THE HISTORY OF FOOD PROCESSOR
In the process of preparation of food, a food processor is a kitchen appliance used to facilitate various repetitive tasks. Today, although there are some manual devices also referred to as “food processors the term almost always refers to an electric-motor-driven appliance”.
Its Functions Normally Consist Of:
- Slicing/chopping vegetables.
- Grinding items such as nuts, seeds spices, meat, or dried fruit.
- Shredding or grating cheese or vegetables.
- Mixing and kneading doughs.
History of Food Processor
When a French catering company salesman, Pierre Verdan, observed a large amount of time his clients spent in the kitchen chopping, shredding and mixing, the idea of a machine to process food began. And then he came with a produced a simple but effective solution, a bowl with a revolving blade in the base.
This evolved into Robot Coupe and a company established to manufacture the first “food processor” for the catering industry in 1960. And after that in the late 1960s, a food processor driven by a powerful commercial induction motor was produced. But until 1972 the domestic market had to wait for a food processor. In the UK the Magimix processor arrived in 1974, beginning with the R1, 1800, Magimix processor. See the first patent of this machine.
In the early 1970s, Carl Sontheimer developed a food processor in America, adapting the design from the Robot Coupe industrial blender. This first home food processor was introduced in North America as the Cuisinart In 1973.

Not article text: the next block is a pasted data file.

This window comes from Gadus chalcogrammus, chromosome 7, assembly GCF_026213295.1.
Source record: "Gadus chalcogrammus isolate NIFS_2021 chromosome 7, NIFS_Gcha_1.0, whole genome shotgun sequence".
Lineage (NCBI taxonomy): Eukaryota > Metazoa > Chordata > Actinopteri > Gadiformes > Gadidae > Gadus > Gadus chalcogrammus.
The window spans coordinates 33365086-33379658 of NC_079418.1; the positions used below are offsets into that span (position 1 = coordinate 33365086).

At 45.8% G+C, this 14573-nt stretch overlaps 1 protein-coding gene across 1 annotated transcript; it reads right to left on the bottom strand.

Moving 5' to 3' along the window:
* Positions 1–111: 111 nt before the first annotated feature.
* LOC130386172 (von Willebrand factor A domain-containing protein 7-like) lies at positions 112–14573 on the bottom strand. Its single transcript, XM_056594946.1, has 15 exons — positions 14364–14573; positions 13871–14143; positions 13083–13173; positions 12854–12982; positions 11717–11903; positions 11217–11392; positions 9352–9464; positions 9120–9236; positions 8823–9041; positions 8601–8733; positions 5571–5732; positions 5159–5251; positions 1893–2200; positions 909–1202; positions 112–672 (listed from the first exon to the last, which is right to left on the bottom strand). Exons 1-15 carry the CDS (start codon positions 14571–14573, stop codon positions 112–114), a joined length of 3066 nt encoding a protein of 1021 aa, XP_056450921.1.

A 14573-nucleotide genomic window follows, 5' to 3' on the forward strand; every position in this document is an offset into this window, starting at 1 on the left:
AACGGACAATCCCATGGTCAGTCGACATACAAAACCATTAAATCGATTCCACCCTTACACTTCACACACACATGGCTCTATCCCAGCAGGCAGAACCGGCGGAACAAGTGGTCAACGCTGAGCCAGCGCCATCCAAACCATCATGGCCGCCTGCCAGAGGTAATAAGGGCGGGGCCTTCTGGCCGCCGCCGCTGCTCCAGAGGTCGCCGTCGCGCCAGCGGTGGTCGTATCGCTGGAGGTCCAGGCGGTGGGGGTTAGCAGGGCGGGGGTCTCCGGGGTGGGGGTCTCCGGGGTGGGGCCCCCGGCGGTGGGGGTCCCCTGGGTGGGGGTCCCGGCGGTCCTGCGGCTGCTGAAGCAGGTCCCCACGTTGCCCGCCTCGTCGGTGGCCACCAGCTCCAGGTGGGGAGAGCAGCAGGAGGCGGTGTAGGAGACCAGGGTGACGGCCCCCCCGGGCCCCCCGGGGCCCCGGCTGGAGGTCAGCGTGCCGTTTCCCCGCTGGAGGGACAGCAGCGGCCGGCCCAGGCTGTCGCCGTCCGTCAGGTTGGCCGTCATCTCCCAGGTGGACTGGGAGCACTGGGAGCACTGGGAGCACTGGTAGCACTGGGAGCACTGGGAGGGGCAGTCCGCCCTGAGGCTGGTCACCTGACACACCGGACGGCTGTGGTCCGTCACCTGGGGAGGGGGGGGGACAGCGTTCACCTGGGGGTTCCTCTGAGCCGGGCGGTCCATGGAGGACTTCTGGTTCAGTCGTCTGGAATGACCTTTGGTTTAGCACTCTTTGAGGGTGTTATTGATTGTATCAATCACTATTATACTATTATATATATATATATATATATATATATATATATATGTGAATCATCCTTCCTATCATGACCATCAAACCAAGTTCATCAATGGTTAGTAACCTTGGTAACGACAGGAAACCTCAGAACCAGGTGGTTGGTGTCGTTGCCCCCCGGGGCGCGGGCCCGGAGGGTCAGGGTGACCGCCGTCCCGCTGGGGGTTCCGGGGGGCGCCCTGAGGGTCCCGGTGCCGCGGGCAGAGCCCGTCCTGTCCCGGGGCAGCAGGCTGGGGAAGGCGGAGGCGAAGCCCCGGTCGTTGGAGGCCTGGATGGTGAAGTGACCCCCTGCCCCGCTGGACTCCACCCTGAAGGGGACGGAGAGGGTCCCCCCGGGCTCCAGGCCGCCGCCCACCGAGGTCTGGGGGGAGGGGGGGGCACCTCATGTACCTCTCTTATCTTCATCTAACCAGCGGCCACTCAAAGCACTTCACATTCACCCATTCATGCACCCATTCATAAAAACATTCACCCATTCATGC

Design And Operation
The base of the food processor houses a motor which turns a vertical shaft. And there is a bowl, usually made of transparent plastic, fits around the shaft. Cutting blades of this machine can be attached to the shaft; these fit to operate near the bottom of the bowl. These machines shredding or slicing disks can be attached instead; these spin near the top of the bowl. A lid with a “feed tube” is then fitted onto the bowl.
While chopping, grinding or pureeing the feed tube allows ingredients to be added. This machine also serves as a chute through which items are introduced to shredding or slicing disks. A “pusher” is provided, sized to slide through the feed tube, protecting fingers.
And in almost all of the modern food processors have safety devices that prevent the motor from operating if the food processor bowl isn’t properly affixed to the base or if the lid isn’t properly affixed to the bowl.